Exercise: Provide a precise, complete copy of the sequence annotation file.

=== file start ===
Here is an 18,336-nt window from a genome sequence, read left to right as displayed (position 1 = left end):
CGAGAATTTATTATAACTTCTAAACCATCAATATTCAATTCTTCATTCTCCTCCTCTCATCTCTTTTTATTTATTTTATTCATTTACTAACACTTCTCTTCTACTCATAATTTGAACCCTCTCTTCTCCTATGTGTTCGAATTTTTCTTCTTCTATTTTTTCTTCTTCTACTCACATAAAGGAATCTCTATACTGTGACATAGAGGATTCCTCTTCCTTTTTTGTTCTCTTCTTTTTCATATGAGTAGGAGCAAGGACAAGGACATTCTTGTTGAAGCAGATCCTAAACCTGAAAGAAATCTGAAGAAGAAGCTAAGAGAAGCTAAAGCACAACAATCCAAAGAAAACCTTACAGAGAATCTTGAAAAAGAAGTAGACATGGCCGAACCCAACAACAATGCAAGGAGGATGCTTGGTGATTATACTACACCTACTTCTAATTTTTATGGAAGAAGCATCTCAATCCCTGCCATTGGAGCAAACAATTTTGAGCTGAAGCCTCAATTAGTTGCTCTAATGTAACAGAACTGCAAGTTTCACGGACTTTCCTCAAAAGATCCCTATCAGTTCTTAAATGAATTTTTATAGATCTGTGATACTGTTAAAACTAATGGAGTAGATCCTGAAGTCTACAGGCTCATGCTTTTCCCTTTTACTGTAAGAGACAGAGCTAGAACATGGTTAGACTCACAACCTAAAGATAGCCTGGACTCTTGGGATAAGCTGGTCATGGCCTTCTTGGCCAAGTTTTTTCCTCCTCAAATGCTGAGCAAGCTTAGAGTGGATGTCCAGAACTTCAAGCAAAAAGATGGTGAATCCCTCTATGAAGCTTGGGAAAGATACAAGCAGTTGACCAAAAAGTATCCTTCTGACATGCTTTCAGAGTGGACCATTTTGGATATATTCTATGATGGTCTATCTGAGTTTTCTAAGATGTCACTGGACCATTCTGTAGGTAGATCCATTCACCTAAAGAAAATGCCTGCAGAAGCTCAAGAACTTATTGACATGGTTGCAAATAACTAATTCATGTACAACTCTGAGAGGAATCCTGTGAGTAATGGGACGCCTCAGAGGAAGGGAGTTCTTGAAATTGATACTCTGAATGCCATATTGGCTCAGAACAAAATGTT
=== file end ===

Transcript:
Here is an 18,336-nt window from a genome sequence, read left to right as displayed (position 1 = left end):
CGAGAATTTATTATAACTTCTAAACCATCAATATTCAATTCTTCATTCTCCTCCTCTCATCTCTTTTTATTTATTTTATTCATTTACTAACACTTCTCTTCTACTCATAATTTGAACCCTCTCTTCTCCTATGTGTTCGAATTTTTCTTCTTCTATTTTTTCTTCTTCTACTCACATAAAGGAATCTCTATACTGTGACATAGAGGATTCCTCTTCCTTTTTTGTTCTCTTCTTTTTCATATGAGTAGGAGCAAGGACAAGGACATTCTTGTTGAAGCAGATCCTAAACCTGAAAGAAATCTGAAGAAGAAGCTAAGAGAAGCTAAAGCACAACAATCCAAAGAAAACCTTACAGAGAATCTTGAAAAAGAAGTAGACATGGCCGAACCCAACAACAATGCAAGGAGGATGCTTGGTGATTATACTACACCTACTTCTAATTTTTATGGAAGAAGCATCTCAATCCCTGCCATTGGAGCAAACAATTTTGAGCTGAAGCCTCAATTAGTTGCTCTAATGTAACAGAACTGCAAGTTTCACGGACTTTCCTCAAAAGATCCCTATCAGTTCTTAAATGAATTTTTATAGATCTGTGATACTGTTAAAACTAATGGAGTAGATCCTGAAGTCTACAGGCTCATGCTTTTCCCTTTTACTGTAAGAGACAGAGCTAGAACATGGTTAGACTCACAACCTAAAGATAGCCTGGACTCTTGGGATAAGCTGGTCATGGCCTTCTTGGCCAAGTTTTTTCCTCCTCAAATGCTGAGCAAGCTTAGAGTGGATGTCCAGAACTTCAAGCAAAAAGATGGTGAATCCCTCTATGAAGCTTGGGAAAGATACAAGCAGTTGACCAAAAAGTATCCTTCTGACATGCTTTCAGAGTGGACCATTTTGGATATATTCTATGATGGTCTATCTGAGTTTTCTAAGATGTCACTGGACCATTCTGTAGGTAGATCCATTCACCTAAAGAAAATGCCTGCAGAAGCTCAAGAACTTATTGACATGGTTGCAAATAACTAATTCATGTACAACTCTGAGAGGAATCCTGTGAGTAATGGGACGCCTCAGAGGAAGGGAGTTCTTGAAATTGATACTCTGAATGCCATATTGGCTCAGAACAAAATGTT